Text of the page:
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News > Brazil

Livestock Solves Ecosystem Destruction, Brazilian Minister Says

  • Body of a howler monkey charred by a fire in the Pantanal, Oct. 11, 2020.

    Body of a howler monkey charred by a fire in the Pantanal, Oct. 11, 2020. | Photo: Twitter/ @chico_psol

Published 14 October 2020

Prosecutor's Office holds that Environmental Minister Ricardo Salles has encouraged the dismantling of regulations that seek to inhibit environmental crimes.

The First Region's Federal Court requested that the dismissal of Environment Minister Ricardo Salles be analyzed "immediately" because of his mismanagement of the wildfires.


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Previously, in June, the Brazilian Prosecutor's Office also requested the removal of Salles arguing that he encouraged the dismantling of public institutions and regulations that seek to inhibit environmental crimes.

Judicial authorities mentioned that if President Jair Bolsonaro's minister was not removed, the exponential and alarming increase in deforestation in the Amazon rainforest could reach "a no-return point."

In September, the Prosecutor's Office insisted on the removal of Salles and confirmed that his permanence in the government implies "tragic" consequences for environmental protection.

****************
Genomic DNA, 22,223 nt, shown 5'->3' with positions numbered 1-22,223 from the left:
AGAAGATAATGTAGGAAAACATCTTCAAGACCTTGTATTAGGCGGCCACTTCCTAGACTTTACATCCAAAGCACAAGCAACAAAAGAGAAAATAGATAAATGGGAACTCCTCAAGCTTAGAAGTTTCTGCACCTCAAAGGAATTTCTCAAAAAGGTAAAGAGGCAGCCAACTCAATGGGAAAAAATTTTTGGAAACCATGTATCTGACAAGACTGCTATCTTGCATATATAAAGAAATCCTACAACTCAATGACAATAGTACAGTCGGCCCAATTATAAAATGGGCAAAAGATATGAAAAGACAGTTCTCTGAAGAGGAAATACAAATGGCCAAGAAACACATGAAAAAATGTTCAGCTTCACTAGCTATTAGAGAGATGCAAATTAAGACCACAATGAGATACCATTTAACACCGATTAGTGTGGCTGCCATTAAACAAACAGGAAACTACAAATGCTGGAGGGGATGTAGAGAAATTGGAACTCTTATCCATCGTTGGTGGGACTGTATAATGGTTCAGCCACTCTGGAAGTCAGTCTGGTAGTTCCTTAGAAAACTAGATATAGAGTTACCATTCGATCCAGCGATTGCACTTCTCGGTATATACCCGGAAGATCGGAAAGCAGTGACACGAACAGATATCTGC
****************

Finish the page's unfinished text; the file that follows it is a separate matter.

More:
This happened when 76,030 fire outbreaks had already been registered in the Amazon from January 1 to September 30.

The cumulative number of fire outbreaks registered in this region is the highest since 2010, according to the National Institute for Space Research (INPE). This environmental catastrophe, however, is not the only one that is happening in the Brazilian territory.

In response to the destruction of some 4 million hectares of natural vegetation in the Pantanal, which is a gigantic seasonal floodplain, Salles said that the solution to halt wildfires is to increase the amount of pasture and promote livestock.

"The warmer and drier climate, added to an excessive volume of organic mass, means a fire of great proportions," Salles said during a hearing before the Senate on Tuesday.

He argued that the destruction of the Pantanal would not be happening "if we had carried out controlled fires in a timely manner and if we had maintained livestock as one way to manage vegetation and soil."

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